Different Understandings of Sexual Harassment
It’s clear that we are experiencing a unique cultural moment regarding sex harassment in the workplace. News stories about accused harassers break daily in the news, and the “silence breakers” were named Time Magazine’s Person of the Year. Amidst this constant conversation, a recent Reuters poll demonstrates that not everyone in the workplace has the same understanding of what constitutes sexual harassment.
The poll found that most adults agree that intentional groping or kissing “without your consent” is considered sexual harassment. People were more divided over whether “unwanted compliments about your appearance” or “dirty jokes” would be considered sexual harassment. Under the law, any of these acts can be considered sexual harassment. This poll illustrates a challenge employer’s face: ensuring that their employees behave lawfully both to protect all employees and to lower the employers risk of a lawsuit.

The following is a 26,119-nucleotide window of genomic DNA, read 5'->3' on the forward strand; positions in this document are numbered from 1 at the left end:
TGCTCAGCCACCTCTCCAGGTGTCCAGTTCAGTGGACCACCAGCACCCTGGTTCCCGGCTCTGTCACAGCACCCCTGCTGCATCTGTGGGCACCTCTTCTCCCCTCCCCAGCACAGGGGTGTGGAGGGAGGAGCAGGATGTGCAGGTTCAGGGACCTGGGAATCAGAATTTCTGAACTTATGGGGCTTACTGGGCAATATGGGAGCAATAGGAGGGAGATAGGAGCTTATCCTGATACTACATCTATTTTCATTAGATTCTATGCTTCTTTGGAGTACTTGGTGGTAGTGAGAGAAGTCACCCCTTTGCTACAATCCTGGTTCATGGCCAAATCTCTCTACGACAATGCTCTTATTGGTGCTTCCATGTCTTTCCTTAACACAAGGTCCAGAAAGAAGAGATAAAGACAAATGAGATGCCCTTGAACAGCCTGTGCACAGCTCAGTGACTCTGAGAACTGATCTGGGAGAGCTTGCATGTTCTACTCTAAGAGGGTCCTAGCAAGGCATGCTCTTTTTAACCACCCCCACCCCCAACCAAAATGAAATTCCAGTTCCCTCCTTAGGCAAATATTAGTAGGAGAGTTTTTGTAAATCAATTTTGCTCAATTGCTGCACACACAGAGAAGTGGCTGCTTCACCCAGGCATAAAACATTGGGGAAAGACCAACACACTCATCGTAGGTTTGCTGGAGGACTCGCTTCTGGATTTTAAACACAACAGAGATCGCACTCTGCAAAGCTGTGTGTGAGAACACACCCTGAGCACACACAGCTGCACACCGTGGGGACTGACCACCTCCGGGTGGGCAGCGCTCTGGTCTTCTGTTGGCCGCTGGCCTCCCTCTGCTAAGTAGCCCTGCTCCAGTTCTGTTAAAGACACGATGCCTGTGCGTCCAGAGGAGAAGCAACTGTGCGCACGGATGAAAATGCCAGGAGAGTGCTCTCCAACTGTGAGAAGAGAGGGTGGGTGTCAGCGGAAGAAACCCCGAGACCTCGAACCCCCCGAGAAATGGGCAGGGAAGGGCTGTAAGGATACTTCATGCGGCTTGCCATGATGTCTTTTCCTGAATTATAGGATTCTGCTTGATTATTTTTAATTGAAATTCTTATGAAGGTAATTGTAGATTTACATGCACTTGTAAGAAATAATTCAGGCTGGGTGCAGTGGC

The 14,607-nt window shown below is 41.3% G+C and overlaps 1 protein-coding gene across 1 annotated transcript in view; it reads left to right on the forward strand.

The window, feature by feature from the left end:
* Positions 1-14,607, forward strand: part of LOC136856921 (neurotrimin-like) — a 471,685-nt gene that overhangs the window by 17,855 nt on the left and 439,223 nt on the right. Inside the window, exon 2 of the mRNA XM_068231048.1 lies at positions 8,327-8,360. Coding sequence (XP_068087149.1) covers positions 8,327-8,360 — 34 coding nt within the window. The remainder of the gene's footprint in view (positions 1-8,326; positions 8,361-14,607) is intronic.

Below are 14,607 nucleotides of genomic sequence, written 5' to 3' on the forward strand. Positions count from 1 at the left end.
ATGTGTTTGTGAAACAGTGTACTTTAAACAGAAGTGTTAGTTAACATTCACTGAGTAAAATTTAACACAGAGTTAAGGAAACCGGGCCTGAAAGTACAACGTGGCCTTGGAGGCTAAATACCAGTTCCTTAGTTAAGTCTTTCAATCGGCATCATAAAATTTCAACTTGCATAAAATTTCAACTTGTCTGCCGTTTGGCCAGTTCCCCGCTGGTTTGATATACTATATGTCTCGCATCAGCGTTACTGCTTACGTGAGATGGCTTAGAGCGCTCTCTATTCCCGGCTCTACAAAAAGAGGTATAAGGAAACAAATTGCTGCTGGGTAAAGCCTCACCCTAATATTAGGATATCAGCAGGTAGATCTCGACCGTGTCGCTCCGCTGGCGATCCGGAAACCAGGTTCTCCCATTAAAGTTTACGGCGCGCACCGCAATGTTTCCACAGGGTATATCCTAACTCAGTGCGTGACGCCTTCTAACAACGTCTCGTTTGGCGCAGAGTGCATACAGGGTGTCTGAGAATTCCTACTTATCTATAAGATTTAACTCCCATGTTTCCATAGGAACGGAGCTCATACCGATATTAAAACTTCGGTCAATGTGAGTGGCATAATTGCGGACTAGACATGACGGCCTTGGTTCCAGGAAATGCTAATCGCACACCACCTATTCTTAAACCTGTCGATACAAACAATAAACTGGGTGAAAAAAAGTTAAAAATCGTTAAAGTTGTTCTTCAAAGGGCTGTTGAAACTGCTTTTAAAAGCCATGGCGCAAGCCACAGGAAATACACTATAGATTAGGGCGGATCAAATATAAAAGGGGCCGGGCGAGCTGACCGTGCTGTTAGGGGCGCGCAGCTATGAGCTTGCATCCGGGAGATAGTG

Interestingly, a survey by the New York Times found that 25% of men surveyed admitted to performing one action that could be classified as sexual harassment in their workplace by: telling inappropriate jokes or stories; making sexist remarks; showing sexual material; engaging in unwanted sex talk; making gestures; asking someone on a date after they said no; asking someone to be in a relationship after saying no; touching someone; stroking someone, or; sexually coercing a co-worker. Many of the men did not identify those behaviors as "harassing."
People’s perceptions of what constitutes sexual harassment are not completely in sync with their co-workers or with the law. Clear training and workplace policies are critical to ensure that employees all understand what is acceptable in the workplace.